Hague told to hold full inquiry

Click to follow
The Independent Online
The Secretary of State for Wales, William Hague, was yesterday pressed to hold a full judicial inquiry into widespread child abuse in North Wales which would investigate a number of issues, including allegations of the involvement of former and serving policemen.

The inquiry would also look at the idea of a Children's Ombudsman to listen to young people in care who have complaints of abuse to tackle the problem of such children being reluctant to complain because of fears they will not be believed.

Ways of identifying paedophiles working in social work training would also be part of the brief, according to a six-point proposal put to Mr Hague by Labour MPs yesterday.

After yesterday's meeting, Labour's health spokesman on Wales, Rhodri Morgan, said, "The Welsh Secretary gave us an absolute undertaking that there would be no cover-up."

The Welsh Office is also understood to be taking up with other departments the issues surrounding the influence that insurers have on the way child abuse investigations are carried out. There have been complaints that insurers put pressure on councils not to publish because of the potential ammunition it provided for would-be litigants.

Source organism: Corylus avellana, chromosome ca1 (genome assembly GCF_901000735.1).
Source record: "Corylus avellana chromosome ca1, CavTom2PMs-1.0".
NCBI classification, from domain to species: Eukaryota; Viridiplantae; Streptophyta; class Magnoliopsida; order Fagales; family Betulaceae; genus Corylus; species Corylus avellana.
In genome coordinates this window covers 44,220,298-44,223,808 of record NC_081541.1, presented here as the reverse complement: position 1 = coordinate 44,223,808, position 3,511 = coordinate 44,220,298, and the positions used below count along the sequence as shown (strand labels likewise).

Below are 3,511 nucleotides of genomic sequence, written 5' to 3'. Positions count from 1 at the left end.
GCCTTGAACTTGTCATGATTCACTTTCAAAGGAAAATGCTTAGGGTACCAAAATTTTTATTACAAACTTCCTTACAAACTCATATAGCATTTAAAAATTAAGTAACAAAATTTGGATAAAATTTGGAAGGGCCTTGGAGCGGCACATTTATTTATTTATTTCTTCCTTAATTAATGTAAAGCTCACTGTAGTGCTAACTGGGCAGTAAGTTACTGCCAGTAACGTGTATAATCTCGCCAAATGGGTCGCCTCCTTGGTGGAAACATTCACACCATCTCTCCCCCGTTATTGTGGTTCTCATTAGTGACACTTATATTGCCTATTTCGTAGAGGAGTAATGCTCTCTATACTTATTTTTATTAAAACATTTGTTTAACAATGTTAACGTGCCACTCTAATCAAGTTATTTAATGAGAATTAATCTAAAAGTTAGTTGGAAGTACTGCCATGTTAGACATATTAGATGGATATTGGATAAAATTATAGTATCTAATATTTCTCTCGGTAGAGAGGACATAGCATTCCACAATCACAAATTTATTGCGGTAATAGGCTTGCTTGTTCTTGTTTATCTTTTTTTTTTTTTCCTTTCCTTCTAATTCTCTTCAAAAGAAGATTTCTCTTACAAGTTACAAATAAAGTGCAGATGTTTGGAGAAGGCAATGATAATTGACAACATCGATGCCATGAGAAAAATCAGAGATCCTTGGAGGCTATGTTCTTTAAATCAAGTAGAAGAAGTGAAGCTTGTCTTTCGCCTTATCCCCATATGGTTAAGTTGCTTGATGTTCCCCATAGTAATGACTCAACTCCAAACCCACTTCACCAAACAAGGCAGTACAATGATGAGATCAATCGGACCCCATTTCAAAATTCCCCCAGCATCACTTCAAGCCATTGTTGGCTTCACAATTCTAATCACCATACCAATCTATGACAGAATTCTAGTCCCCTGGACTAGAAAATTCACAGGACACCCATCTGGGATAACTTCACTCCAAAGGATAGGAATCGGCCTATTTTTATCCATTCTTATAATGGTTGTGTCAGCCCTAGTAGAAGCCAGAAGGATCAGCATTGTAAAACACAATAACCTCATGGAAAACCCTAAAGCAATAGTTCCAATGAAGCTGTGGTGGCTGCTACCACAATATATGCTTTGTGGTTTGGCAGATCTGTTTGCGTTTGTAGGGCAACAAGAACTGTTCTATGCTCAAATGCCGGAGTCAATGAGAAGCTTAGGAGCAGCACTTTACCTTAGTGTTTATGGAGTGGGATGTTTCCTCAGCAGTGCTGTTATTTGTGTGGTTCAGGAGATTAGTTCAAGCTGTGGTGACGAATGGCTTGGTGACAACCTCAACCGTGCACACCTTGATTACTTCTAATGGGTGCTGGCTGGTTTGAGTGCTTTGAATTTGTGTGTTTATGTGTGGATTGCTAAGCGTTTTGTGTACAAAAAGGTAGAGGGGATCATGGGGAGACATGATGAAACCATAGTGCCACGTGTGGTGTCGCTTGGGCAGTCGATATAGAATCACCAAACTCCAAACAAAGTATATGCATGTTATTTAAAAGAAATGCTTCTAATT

The delegation also called for the confidential report of an inquiry team into abuse in Clwyd to be made public and told the Secretary of State that there was an overwhelming call for a judicial inquiry from almost everyone involved.

The delegation said that a public inquiry should consider:

Barring residential care workers from working in homes when there are doubts about their activities;

The problem of any paedophiles working in social work training centres who then help like-minded individuals to get jobs;

A children's commissioner or ombudsman to listen to children's complaints;

Better communications between social service departments to make sure that people who leave one job in disgrace, but are not prosecuted, cannot get new jobs in homes;

Possible protection of paedophiles from prosecution by a network of sympathisers in positions of responsibility.

Mr Morgan said: "A judicial inquiry could look at whether there was a ring extending into the police which led to the delay in the prosecution or investigation."

The 300-page report, by John Jillings former director of social services in Derbyshire, Professor Jane Tunstill, professor of social work at Keele University, and child care specialist, Gerrilyn Smith, has more than 50 recommendations, but its chief one is that their must be an inquiry.